The RNC’s Chief of Staff Katie Walsh said in June 2015:

“I think it’s very dangerous and wrong to allow a group of very strong, well financed individuals who have no accountability to anyone to have control over who gets access to the data when, why and how.”

Ultimately, it’s clear that i360 was aiming to be the NGP VAN of the right and eliminate potential competition. It also wasn’t helping that the RNC was facing headlines in the media like “Republicans lag behind on voter information.” In 2015, i360 had a superior product and the RNC was in an awkward position.

Eventually both sides ended up coming to a compromise with a new contract, but it was clear that the war would continue. In the background, the RNC staffed up and built out their data operation.

A completely revamped version of GOP Data Center was launched in August 2015 and their idea of political data as a service went public. This solution was a game-changer. It began to bring parity between the RNC and i360. i360 still had the favored user interface that led to a more positive user experience, but it brought the RNC back into the game and less reliant on i360. The RNC began to view Data Center as the hub where all data would be plugged into through API’s. Whether it be field, survey, donor information, voter scores, or digital efforts, their goal was focused on making sure the data was the best it could be. This was a dramatic shift from the approach of i360 or NGP VAN that sought to be the best a one-stop-shop. The RNC approached the situation with a capitalistic approach to data.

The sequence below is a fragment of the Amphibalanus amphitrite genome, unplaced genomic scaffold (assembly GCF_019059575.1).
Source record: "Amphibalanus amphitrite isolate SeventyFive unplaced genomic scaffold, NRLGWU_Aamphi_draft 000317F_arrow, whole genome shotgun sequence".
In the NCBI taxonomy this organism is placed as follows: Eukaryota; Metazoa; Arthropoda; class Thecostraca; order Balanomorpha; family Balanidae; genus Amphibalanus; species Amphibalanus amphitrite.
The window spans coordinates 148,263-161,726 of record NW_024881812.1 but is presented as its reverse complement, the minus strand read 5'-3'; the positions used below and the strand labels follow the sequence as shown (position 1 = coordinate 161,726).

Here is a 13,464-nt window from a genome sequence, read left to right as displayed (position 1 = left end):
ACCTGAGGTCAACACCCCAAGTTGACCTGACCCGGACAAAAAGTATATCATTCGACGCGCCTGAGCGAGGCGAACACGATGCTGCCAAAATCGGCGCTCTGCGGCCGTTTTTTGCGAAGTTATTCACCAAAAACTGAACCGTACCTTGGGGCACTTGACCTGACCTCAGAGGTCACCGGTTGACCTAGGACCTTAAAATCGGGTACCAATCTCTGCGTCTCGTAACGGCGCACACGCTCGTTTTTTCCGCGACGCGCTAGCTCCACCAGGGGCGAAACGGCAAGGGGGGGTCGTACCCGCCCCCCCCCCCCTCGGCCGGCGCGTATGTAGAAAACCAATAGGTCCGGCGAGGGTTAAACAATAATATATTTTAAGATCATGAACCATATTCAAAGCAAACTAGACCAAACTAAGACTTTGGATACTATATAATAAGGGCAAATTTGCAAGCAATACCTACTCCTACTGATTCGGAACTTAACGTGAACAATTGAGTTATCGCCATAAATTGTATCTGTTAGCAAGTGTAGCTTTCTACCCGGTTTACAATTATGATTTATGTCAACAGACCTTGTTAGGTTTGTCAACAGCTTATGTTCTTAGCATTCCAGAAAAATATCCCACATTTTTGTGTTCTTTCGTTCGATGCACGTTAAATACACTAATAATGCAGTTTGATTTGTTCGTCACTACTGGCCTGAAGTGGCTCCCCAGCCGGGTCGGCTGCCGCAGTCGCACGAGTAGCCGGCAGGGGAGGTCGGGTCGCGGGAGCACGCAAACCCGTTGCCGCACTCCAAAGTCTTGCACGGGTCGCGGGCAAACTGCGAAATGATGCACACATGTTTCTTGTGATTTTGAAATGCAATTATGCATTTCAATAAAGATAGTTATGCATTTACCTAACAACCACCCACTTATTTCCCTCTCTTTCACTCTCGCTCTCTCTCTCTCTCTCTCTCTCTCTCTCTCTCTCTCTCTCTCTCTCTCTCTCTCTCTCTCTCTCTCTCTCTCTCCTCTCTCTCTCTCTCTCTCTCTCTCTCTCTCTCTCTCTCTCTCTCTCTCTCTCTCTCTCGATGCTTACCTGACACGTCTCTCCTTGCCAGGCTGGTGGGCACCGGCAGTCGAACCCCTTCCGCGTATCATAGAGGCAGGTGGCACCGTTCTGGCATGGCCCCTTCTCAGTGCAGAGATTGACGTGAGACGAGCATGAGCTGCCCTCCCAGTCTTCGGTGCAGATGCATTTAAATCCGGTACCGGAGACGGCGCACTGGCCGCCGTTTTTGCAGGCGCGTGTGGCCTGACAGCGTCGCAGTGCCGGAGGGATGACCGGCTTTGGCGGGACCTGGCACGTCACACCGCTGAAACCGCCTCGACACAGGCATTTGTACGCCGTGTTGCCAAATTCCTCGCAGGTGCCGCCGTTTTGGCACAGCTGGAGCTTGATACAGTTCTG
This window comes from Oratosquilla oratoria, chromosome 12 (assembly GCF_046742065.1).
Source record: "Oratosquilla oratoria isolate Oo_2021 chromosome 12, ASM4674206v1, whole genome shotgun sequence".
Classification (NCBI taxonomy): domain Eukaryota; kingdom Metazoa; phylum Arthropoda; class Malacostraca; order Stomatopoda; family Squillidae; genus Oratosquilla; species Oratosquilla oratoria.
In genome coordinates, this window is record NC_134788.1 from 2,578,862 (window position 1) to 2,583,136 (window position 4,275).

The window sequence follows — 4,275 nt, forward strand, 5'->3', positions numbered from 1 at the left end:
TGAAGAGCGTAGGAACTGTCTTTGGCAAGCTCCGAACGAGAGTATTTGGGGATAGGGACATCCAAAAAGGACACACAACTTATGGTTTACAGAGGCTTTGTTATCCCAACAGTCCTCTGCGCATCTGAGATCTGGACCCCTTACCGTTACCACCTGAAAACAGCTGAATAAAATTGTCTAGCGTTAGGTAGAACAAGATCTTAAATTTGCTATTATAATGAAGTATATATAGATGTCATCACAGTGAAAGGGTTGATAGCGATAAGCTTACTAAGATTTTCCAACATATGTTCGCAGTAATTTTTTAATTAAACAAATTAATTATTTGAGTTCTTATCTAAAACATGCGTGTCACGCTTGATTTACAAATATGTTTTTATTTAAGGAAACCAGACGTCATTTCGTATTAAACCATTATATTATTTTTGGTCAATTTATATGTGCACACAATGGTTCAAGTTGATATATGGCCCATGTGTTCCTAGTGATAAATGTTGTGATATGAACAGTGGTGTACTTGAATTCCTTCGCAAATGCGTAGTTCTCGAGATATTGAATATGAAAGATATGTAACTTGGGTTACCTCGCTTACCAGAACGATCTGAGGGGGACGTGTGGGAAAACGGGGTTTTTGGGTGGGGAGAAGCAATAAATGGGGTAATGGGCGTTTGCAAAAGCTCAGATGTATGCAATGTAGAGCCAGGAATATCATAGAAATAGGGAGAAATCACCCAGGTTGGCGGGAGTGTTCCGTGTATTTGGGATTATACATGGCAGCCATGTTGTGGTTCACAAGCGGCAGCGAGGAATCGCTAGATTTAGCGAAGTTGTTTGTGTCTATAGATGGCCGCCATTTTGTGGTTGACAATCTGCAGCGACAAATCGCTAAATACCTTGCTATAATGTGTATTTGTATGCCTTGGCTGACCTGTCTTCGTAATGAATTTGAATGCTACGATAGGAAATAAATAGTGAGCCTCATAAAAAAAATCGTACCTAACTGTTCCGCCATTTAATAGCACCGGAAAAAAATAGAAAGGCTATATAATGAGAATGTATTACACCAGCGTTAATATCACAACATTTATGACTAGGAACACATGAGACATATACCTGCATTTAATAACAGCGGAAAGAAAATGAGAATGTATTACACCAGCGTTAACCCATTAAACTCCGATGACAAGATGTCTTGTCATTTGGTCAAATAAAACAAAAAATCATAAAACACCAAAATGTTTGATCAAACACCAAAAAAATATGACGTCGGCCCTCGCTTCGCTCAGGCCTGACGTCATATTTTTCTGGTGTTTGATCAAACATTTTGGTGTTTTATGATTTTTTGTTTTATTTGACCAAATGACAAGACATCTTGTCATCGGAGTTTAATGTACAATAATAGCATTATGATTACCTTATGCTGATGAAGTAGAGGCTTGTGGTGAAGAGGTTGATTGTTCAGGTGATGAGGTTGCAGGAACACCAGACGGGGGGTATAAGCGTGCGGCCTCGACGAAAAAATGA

The battle continued during the 2016 election cycle as dozens of campaigns used i-360, while the RNC data operation was lauded for helping Donald Trump to victory. At the crux of the argument though, is where is the data that’s being collected, being housed? Each voter identification and piece of information put into a system can be used for voter modeling and predictive analytics. It’s also incredibly valuable when it comes to maximizing donations from supporters. As we enter a world where chat bots may allow campaigns to utilize Facebook in the same way they previously used phones, the organization that has a voter file with Facebook profiles linked to it holds a distinct advantage over any potential competition. On the right, this is why i360 and the RNC will continue to fight to be the “home” of campaign data.